January 28, 2017

Retro-view: Se7en

I like to think that I watch a lot of movies. There are movies that get replayed frequently, and there are those that go years and years between viewings. These lesser watched films are not necessarily bad or not worth revisiting, it is just the way it goes sometimes. Even if it is a great movie, I do not always watch them as often. The result of this great time in between viewings means that when I do watch them it can feel like watching them for the first time. This was the case when I recently saw Se7en again. Sure, I remember some, but it is like rediscovering its greatness.

So, the other night I had the opportunity to sit in a theater and watch Se7en on the big screen. Not only that, it was a 35mm print, which also happened to be director David Fincher’s personal print. How cool is that? It is a silver retention print which results in a rather contrasty appearance, and believe me, it looked amazing. As the story goes, Fincher attended a screening of it and was unhappy with the look of the print that was used and has since insisted on screenings using his print.

I do not remember the last time I saw the movie, so watching it this particular night was a treat, getting to remember just how great it was. The film successfully strings you along, taking you deeper and deeper into the mystery surrounding the killings leading up that climactic, nihilistic conclusion. Watching it this time allowed that ending to resonate more, the relationship between the characters to stand out more, and the sheer style to have greater impact.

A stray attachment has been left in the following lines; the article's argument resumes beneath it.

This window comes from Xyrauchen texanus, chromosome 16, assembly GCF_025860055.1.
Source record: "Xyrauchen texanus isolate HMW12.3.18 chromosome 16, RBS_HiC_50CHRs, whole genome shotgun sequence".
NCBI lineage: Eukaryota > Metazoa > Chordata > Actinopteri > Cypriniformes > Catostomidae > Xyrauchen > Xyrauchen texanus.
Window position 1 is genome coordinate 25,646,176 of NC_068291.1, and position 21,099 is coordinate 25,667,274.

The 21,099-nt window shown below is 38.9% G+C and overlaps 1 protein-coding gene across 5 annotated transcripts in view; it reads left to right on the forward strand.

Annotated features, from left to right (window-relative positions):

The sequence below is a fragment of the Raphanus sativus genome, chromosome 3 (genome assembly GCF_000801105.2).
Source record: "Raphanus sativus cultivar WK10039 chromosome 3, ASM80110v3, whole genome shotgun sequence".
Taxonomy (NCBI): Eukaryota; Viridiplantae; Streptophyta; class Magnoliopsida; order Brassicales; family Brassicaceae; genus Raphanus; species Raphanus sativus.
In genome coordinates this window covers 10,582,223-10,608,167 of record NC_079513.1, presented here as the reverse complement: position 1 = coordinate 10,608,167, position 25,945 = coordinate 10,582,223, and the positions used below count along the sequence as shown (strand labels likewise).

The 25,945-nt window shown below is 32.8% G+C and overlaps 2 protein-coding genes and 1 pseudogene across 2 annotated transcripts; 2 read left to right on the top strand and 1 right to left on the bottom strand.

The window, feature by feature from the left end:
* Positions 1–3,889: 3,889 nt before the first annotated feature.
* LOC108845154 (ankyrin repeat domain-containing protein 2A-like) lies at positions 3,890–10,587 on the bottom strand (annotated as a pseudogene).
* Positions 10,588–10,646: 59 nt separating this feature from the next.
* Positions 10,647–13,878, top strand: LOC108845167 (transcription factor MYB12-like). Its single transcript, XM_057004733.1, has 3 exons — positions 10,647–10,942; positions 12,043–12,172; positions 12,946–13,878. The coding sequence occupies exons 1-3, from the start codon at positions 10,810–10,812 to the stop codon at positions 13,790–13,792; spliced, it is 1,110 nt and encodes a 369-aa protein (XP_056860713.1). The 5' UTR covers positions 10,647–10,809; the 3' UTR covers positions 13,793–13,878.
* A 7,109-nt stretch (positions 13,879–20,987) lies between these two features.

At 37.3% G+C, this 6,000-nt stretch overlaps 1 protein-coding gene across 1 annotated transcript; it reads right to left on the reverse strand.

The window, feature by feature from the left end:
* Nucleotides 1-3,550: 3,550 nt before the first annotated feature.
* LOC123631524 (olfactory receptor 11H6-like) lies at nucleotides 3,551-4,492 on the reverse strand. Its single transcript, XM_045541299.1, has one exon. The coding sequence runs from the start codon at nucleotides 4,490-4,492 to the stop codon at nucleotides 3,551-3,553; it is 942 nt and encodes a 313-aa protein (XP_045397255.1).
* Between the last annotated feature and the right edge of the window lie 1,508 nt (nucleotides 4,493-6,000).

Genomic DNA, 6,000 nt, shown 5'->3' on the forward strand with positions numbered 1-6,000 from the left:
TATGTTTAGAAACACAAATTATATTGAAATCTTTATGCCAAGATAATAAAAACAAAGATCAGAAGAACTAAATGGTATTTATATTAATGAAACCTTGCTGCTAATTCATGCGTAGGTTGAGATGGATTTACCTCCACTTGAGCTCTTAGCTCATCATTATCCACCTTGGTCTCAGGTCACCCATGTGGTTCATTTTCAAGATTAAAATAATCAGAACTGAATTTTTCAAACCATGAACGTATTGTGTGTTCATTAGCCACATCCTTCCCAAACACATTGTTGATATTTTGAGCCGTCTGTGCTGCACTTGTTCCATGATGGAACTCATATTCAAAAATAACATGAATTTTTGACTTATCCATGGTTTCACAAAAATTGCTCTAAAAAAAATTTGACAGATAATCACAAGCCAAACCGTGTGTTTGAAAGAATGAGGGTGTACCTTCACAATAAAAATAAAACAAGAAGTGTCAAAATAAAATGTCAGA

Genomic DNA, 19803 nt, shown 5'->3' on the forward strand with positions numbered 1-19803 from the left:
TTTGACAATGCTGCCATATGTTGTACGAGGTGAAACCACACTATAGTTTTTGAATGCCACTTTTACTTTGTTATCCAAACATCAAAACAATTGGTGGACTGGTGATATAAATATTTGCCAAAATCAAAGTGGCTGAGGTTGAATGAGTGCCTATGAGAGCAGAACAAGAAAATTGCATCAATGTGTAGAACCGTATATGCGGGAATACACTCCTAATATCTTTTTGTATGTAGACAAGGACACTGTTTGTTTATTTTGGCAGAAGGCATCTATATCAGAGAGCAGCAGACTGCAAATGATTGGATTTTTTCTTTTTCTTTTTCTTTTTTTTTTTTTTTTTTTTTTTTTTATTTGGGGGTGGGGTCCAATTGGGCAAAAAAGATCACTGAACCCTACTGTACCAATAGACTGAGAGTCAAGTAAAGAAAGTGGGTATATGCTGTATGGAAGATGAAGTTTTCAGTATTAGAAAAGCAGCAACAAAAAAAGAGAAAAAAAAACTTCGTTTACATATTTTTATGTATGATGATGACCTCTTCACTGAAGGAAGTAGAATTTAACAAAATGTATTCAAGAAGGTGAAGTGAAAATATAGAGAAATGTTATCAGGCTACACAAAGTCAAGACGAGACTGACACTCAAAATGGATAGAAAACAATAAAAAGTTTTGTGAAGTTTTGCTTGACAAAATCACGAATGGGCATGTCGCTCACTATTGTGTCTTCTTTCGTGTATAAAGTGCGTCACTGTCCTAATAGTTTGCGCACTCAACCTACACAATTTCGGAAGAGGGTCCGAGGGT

No, this is not a review, just thoughts on the screening. At the outset, it was noted that this was an early entry in a series of murder mysteries, and one that helped to set the formula. It was described as the Friday the 13th to The Silence of the Lamb’s Halloween. An apt comparison. And to be honest, I would not be surprised if I find myself preferring Se7en over the Oscar winner.

Watching the movie, everything seemed so fresh and new, I recalled the finish and some of the broader details, but there was a lot I did not. The cinematography and camerawork was first rate, the movie simply looks amazing and seems to have had a lot of influence on crime films that have come since. There were a lot of moments that stood out, the initial confrontation with John Doe and resulting chase, Mills’ wife wanting to talk to Somerset, and the revelation of the junkie still being alive all stand out. However, I think it is watching the relationship between Mills and his wife that really makes the movie have the impact it has, and watching that gives the climax that much more of a punch.

This truly is a great film. No, not everyone will agree, but that’s all right. I am just thankful for the opportunity to revisit it in a theater and see that gorgeous print. The film holds up amazingly well and I think it would have been a hit had it been released today for the first time. No doubt that I recommend this film.

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